Apologies for asking a dumb question, but I'm going to ask it anyway... I was watching a music video where the singer duct-tapes her ex to the side of a rocket to exile him into space, and it made me wonder -- if someone actually attached a person to the outside of the rocket (or, if you prefer less cruelty in your hypotheticals, a roughly person-shaped and person-sized mass), would the rocket's control systems be able to compensate and still reach (roughly) its intended orbit? Or would that be enough imbalance to cause the rocket to lose control of its trajectory? For my hypothetical, assume a Falcon-9 or comparable rocket, and that the duct tape is sufficiently strong to hold :)
For the Falcon 9, the worst-case point should be near the end of the second-stage burn, when the mass of Alison Goldfrapp's ex is largest relative to the remaining mass of the rocket, and only a single engine is available to steer, with a relatively short moment arm between the gimbal and the center of gravity.
I assume that we are not launching any non-ex-boyfriend payload. The dry mass of the stage is not precisely known, but is close to 4000kg; the payload fairing is about 1700 kg. Stage is 12.6m long; let's assume for simplicity that the ex-boyfriend is mounted at the same height as the normal center of gravity and masses 100kg, contributing 0.0172 of the total mass stage. This moves the CG proportionately; assuming the CG is normally centered, the CG will offset by about 31 millimeters toward our special guest.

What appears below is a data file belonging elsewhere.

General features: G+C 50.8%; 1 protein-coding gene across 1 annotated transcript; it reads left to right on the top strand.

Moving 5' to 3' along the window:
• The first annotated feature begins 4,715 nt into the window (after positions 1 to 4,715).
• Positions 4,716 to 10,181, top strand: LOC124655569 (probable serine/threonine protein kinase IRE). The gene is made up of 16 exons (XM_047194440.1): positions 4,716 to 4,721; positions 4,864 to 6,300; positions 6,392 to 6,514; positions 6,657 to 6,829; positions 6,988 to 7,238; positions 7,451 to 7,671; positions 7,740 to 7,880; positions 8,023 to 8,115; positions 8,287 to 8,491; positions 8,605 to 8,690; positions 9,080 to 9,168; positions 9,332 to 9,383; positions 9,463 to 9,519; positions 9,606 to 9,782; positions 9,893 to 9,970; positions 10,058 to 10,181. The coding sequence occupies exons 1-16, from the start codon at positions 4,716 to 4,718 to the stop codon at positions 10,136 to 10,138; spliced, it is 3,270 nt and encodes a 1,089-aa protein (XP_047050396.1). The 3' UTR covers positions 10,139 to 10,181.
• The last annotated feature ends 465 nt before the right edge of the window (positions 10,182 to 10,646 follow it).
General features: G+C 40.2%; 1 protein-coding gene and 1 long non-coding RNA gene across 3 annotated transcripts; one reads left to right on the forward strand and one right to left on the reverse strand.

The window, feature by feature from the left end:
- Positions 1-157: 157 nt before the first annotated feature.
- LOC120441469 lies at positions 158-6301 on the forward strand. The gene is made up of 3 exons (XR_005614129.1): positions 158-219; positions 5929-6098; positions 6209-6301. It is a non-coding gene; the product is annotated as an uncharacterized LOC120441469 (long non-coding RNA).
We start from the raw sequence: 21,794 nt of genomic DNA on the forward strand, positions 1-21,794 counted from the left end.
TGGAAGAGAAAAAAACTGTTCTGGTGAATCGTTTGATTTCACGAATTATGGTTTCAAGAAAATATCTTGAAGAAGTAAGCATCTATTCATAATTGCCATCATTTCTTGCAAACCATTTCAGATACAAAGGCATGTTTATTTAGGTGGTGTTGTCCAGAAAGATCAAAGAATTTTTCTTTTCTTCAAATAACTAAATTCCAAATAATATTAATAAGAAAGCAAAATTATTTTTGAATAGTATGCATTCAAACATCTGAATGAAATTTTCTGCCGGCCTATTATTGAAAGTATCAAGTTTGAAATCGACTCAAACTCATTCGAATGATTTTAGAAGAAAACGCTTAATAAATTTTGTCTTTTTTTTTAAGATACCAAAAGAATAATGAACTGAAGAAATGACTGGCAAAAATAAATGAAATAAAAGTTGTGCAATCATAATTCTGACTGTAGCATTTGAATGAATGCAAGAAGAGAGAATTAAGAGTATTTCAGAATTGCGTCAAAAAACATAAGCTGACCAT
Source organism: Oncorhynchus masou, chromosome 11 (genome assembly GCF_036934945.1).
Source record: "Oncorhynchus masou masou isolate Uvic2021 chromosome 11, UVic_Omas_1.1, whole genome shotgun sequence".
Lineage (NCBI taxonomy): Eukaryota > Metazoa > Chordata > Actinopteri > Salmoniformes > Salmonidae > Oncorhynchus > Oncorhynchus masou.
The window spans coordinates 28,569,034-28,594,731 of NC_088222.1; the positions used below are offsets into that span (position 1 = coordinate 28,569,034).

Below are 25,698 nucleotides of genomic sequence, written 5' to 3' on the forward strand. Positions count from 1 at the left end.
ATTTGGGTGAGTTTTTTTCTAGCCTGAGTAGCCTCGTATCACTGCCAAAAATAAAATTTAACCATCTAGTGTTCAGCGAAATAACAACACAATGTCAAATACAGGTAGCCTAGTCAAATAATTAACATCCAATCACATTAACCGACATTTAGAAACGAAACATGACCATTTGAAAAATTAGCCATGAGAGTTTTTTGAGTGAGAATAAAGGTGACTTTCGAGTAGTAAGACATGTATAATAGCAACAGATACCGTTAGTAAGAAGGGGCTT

I don't know precisely how high up from the engine gimbal the normal CG is, however. The engine contributes somewhere around 10-15% of the mass (the Merlin 1D masses ~470kg, but the vacuum version on the second stage adds a big (but thin-walled) nozzle extension that I don't know the mass of) and the rest of the mass should be fairly symmetrically distributed in the portion above the engine, so the same proportional distribution logic suggests the CG would be something like 4 meters above the gimbal plane.
The gimbal angle needed to reach a 31mm-off-center CG at a distance of 4 meters is about 0.43º. As long as the engine can gimbal this far, it can keep the thrust line pointing through the offset center of gravity, and as long as it can gimbal a few more degrees than that, it can steer its way efficiently onto any sensible trajectory.
I haven't ever seen a source for the gimbal range of the Merlin engines, but it's certainly multiple degrees, probably more than 5º in any direction. This worst-case point, when the second stage is burning the last of its propellant, also happens to be when the least steering authority is needed -- the stage is light, and atmospheric pressure is near zero. Throughout the rest of the flight, the CG will be closer to the centerline, requiring less gimbal deflection, so we should have scads of control authority throughout the flight.
Alison's former paramour will interfere with the aerodynamics a bit, producing some additional drag and creating some supersonic shockwave effects that might cause structural failure, but I think this can be mitigated by using additional duct tape to create a smooth fairing.
Thus, I believe the dead weight that Ms. Goldfrapp is trying to jettison will go to space today.